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Registry-based trials have emerged as a potentially cost-saving study methodology. Early estimates of cost savings, however, conflated the benefits associated with registry utilisation and those associated with other aspects of pragmatic trial designs, which might not all be as broadly applicable. In this study, we sought to build a practical tool that investigators could use across disciplines to estimate the ranges of potential cost differences associated with implementing registry-based trials versus standard clinical trials.
We built simulation Markov models to compare unique costs associated with data acquisition, cleaning, and linkage under a registry-based trial design versus a standard clinical trial. We conducted one-way, two-way, and probabilistic sensitivity analyses, varying study characteristics over broad ranges, to determine thresholds at which investigators might optimally select each trial design.
Registry-based trials were more cost effective than standard clinical trials 98.6% of the time. Data-related cost savings ranged from $4300 to $600,000 with variation in study characteristics. Cost differences were most reactive to the number of patients in a study, the number of data elements per patient available in a registry, and the speed with which research coordinators could manually abstract data. Registry incorporation resulted in cost savings when as few as 3768 independent data elements were available and when manual data abstraction took as little as 3.4 seconds per data field.
Registries offer important resources for investigators. When available, their broad incorporation may help the scientific community reduce the costs of clinical investigation. We offer here a practical tool for investigators to assess potential costs savings.
Attention Deficit Hyperactivity Disorder (ADHD) is a serious risk factor for co-occurring psychiatric disorders and negative psychosocial consequences in adulthood. Given this background, there is great need for an effective treatment of adult ADHD patients.
Therefore, our research group has conducted a first controlled randomized multicenter study on the evaluation of disorder-tailored DBT-based group program in adult ADHD compared to a psychophar-macological treatment.
Between 2007 and 2010, in a four-arm-design 433 patients were randomized to a manualized dialectical behavioural therapy (DBT) based group program plus methylphenidate or placebo or clinical management plus methylphenidate or placebo with weekly sessions in the first twelve weeks and monthly sessions thereafter. Therapists are graduated psychologists or physicians. Treatment integrity is established by independent supervision. Primary endpoint (ADHD symptoms measured by the Conners Adult ADHD Rating Scale) is rated by interviewers blind to the treatment allocation (Current Controlled Trials ISRCTN54096201). The trial is funded by the German Federal Ministry of Research and Education (01GV0606) and is part of the German network for the treatment of ADHD in children and adults (ADHD-NET). In the lecture the first data of our interim analysis are presented (baseline data, results of treatment compliance and adherence).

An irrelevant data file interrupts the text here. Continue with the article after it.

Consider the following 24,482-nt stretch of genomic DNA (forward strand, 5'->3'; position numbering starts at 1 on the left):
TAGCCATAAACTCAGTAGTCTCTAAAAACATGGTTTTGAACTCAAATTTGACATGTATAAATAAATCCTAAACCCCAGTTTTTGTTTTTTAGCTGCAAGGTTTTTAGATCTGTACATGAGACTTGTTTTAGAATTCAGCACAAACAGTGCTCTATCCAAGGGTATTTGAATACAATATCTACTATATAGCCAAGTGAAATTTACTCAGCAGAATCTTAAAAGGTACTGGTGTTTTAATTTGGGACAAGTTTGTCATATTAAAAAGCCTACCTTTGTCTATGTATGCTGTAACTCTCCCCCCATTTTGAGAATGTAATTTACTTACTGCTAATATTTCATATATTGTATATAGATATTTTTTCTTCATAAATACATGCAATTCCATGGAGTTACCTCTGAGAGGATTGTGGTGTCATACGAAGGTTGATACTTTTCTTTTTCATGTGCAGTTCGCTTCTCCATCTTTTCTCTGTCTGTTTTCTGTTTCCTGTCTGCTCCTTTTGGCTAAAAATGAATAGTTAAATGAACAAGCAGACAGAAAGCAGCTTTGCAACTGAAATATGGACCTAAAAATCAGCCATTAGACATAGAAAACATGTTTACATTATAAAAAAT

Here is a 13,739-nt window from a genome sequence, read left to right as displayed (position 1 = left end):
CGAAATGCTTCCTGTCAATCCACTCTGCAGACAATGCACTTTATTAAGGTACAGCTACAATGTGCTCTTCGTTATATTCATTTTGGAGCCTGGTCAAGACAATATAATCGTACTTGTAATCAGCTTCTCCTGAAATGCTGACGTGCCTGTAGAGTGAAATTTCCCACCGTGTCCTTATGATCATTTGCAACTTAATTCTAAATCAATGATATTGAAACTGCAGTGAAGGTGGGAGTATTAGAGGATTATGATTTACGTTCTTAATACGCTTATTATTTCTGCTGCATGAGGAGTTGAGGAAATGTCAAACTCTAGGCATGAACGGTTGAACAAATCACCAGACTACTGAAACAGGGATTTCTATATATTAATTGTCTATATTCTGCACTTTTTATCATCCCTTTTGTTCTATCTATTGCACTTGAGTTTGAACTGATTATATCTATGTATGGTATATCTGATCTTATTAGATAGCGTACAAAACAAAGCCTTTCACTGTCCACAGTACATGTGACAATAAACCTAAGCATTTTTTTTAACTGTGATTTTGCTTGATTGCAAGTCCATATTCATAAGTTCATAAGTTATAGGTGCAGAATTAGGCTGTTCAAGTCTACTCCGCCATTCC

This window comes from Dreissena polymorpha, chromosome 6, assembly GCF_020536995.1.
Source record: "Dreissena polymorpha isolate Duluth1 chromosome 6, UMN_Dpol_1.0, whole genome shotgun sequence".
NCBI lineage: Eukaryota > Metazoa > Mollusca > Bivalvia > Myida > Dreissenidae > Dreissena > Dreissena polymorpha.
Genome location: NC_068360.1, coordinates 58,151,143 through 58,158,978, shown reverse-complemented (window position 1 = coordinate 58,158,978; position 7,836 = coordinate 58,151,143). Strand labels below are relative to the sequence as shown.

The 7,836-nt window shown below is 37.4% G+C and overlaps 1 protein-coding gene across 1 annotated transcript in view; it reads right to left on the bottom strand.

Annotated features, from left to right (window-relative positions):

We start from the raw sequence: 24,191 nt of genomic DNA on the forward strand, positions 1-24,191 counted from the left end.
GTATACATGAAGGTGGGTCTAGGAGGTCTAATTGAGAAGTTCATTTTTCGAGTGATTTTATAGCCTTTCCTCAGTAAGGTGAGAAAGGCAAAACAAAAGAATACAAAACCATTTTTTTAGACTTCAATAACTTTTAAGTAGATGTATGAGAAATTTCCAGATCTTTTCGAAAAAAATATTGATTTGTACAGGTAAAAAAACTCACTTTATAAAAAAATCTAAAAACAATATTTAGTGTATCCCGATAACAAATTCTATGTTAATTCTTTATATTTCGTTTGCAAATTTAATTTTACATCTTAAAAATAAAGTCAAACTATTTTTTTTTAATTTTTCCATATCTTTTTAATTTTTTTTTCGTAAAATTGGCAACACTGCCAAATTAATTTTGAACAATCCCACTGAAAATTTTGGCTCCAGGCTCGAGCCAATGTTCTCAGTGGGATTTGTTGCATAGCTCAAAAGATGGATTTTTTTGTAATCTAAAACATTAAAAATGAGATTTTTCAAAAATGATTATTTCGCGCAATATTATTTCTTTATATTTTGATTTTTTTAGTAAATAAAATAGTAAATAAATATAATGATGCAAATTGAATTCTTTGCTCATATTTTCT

The Murchison Widefield Array (MWA) is an open access telescope dedicated to studying the low-frequency (80–300 MHz) southern sky. Since beginning operations in mid-2013, the MWA has opened a new observational window in the southern hemisphere enabling many science areas. The driving science objectives of the original design were to observe 21 cm radiation from the Epoch of Reionisation (EoR), explore the radio time domain, perform Galactic and extragalactic surveys, and monitor solar, heliospheric, and ionospheric phenomena. All together
programs recorded 20 000 h producing 146 papers to date. In 2016, the telescope underwent a major upgrade resulting in alternating compact and extended configurations. Other upgrades, including digital back-ends and a rapid-response triggering system, have been developed since the original array was commissioned. In this paper, we review the major results from the prior operation of the MWA and then discuss the new science paths enabled by the improved capabilities. We group these science opportunities by the four original science themes but also include ideas for directions outside these categories.
On many Australian commercial pig farms, groups of growing pigs are mass-medicated through their drinking water with selected antimicrobials for short periods to manage herd health. However, delivery of medication in drinking water cannot be assumed to deliver an equal dose to all animals in a group. There is substantial between-animal variability in systemic exposure to an antimicrobial (i.e. the antimicrobial concentration in plasma), resulting in under-dosing or over-dosing of many pigs. Three sources of this between-animal variability during a water medication dosing event are differences in: (1) concentration of the active constituent of the antimicrobial product in water available to pigs at drinking appliances in each pen over time, (2) medicated water consumption patterns of pigs in each pen over time, and (3) pharmacokinetics (i.e. oral bioavailability, volume of distribution and clearance between pigs and within pigs over time). It is essential that factors operating on each farm that influence the range of systemic exposures of pigs to an antimicrobial are factored into antimicrobial administration regimens to reduce under-dosing and over-dosing.